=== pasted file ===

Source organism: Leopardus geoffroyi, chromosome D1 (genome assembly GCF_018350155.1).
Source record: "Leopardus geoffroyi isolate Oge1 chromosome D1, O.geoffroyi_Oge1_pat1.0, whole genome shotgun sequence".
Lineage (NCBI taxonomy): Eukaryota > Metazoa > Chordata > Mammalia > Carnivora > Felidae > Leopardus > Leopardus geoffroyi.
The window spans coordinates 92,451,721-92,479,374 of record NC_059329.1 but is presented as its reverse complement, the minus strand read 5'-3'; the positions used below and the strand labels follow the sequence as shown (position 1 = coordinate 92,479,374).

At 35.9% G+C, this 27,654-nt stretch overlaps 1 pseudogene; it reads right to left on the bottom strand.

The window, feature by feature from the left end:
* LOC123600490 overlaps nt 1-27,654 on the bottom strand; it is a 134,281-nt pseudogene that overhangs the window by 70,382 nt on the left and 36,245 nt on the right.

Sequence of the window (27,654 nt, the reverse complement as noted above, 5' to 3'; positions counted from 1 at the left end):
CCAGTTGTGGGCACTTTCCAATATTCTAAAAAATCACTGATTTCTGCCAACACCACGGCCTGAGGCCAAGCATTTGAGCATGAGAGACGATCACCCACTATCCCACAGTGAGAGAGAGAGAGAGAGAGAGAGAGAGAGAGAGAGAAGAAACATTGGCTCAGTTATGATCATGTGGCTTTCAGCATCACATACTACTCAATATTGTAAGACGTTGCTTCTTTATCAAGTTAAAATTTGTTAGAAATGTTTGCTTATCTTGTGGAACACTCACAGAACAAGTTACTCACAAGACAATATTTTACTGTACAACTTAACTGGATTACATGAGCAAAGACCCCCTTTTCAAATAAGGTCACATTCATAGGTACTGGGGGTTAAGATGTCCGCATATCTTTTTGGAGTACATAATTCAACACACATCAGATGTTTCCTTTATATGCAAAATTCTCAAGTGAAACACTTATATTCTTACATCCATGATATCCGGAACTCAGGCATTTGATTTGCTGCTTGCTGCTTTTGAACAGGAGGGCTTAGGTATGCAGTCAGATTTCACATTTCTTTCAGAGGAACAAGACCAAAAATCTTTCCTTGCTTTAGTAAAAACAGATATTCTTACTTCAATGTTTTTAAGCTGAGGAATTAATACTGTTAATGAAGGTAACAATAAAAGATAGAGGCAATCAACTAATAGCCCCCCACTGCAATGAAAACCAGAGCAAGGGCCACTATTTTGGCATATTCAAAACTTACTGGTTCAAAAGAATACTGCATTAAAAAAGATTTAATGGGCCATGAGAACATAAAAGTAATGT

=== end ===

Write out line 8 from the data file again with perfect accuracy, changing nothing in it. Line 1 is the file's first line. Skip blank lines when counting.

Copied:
Sequence of the window (27,654 nt, the reverse complement as noted above, 5' to 3'; positions counted from 1 at the left end):